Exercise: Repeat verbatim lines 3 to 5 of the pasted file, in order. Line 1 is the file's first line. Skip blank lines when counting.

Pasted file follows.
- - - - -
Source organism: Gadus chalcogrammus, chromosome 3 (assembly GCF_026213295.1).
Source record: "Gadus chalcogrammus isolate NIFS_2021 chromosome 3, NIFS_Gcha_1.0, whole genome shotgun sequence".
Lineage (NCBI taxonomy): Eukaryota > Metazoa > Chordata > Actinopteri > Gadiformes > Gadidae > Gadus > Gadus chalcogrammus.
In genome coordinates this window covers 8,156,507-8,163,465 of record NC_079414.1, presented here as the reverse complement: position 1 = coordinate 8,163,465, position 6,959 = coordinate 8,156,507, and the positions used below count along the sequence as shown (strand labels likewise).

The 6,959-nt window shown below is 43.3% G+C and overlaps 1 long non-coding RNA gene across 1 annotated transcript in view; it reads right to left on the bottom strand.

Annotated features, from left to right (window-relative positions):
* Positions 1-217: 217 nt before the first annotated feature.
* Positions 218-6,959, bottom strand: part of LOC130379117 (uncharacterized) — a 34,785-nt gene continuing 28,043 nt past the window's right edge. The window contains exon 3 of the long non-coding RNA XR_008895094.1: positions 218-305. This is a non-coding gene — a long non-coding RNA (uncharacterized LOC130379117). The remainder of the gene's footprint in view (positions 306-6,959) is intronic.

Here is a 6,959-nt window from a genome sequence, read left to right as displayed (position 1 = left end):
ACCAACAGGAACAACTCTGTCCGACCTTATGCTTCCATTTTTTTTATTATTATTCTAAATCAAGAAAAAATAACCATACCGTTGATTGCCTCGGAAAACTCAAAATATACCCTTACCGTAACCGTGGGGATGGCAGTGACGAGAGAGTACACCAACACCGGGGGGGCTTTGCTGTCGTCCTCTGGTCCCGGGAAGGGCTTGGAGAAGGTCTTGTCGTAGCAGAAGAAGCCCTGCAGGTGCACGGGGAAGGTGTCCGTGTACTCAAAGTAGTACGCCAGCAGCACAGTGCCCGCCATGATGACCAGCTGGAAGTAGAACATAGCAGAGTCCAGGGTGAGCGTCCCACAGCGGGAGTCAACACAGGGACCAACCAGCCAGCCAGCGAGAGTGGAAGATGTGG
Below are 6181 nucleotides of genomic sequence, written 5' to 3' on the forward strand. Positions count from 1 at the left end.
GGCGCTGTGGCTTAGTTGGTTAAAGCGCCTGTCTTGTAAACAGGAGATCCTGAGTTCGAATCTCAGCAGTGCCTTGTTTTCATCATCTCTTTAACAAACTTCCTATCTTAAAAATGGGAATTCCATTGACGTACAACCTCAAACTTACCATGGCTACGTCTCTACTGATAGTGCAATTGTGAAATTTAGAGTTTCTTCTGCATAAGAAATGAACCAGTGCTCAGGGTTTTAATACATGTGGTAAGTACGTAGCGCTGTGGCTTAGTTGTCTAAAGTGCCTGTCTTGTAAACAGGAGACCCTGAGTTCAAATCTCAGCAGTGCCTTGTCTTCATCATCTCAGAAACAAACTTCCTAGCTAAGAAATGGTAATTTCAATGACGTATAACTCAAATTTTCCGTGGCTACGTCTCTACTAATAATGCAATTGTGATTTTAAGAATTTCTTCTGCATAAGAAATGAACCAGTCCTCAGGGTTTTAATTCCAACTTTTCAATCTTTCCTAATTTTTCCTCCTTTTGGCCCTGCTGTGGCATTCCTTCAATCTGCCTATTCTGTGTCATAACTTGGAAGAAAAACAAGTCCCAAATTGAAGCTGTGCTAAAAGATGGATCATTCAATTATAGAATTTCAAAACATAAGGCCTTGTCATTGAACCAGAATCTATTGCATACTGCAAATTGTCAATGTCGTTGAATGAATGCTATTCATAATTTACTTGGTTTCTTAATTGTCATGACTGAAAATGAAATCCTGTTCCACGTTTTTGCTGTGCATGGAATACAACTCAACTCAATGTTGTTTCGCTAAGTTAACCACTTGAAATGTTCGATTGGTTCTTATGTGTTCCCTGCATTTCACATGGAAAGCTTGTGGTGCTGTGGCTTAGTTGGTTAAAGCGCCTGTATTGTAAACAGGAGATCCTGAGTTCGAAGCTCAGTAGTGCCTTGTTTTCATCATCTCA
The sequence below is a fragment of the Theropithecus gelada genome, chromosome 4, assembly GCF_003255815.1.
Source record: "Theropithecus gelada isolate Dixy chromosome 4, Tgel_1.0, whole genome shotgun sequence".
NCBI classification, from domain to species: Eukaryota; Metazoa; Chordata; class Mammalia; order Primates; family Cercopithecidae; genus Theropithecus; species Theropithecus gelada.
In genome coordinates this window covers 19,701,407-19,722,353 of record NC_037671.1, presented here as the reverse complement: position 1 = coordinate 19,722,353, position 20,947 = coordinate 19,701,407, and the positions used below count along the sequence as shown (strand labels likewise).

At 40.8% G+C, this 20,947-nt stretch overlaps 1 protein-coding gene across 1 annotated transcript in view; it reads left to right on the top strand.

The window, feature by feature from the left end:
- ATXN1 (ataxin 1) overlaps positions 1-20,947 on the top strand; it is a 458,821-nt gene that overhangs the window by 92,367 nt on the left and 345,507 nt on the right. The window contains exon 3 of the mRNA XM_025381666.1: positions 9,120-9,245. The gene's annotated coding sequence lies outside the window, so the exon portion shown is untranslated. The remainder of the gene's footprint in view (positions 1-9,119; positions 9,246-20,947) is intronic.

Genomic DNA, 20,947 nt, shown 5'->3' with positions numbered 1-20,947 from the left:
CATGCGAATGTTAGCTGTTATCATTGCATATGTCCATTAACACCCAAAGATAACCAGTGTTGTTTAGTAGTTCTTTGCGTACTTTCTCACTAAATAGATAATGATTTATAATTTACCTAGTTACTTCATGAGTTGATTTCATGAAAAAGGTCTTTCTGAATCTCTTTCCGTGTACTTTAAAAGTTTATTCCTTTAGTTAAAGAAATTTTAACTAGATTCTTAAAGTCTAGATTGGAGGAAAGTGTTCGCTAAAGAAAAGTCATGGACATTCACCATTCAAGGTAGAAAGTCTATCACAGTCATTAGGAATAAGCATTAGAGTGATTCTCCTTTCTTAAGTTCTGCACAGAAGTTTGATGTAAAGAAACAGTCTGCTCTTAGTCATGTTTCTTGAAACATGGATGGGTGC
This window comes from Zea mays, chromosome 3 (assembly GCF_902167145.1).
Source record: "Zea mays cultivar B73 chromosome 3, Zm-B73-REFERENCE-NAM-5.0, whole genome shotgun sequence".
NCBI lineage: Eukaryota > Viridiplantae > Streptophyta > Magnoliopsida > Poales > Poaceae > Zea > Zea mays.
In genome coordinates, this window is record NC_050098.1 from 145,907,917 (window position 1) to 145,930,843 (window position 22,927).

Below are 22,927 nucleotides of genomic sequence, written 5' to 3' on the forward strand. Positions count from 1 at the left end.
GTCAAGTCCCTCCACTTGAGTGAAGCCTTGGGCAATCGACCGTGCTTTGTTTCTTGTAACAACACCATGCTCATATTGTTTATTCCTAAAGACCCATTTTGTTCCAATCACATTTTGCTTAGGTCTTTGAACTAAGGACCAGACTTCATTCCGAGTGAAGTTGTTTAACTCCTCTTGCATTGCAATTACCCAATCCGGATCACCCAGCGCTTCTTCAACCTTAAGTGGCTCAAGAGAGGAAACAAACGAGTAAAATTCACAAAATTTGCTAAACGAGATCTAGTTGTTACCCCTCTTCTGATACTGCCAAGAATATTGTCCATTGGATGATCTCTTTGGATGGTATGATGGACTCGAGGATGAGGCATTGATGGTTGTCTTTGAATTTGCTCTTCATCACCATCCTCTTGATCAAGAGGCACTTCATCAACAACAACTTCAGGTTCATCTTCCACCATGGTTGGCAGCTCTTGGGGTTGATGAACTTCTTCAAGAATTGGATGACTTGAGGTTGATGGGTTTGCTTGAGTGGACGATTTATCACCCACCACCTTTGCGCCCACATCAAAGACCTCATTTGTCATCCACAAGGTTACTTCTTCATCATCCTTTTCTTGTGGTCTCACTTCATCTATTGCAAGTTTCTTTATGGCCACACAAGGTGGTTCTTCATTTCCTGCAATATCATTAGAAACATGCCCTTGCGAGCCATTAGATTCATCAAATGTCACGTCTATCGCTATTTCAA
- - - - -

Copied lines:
Lineage (NCBI taxonomy): Eukaryota > Metazoa > Chordata > Actinopteri > Gadiformes > Gadidae > Gadus > Gadus chalcogrammus.
In genome coordinates this window covers 8,156,507-8,163,465 of record NC_079414.1, presented here as the reverse complement: position 1 = coordinate 8,163,465, position 6,959 = coordinate 8,156,507, and the positions used below count along the sequence as shown (strand labels likewise).

The 6,959-nt window shown below is 43.3% G+C and overlaps 1 long non-coding RNA gene across 1 annotated transcript in view; it reads right to left on the bottom strand.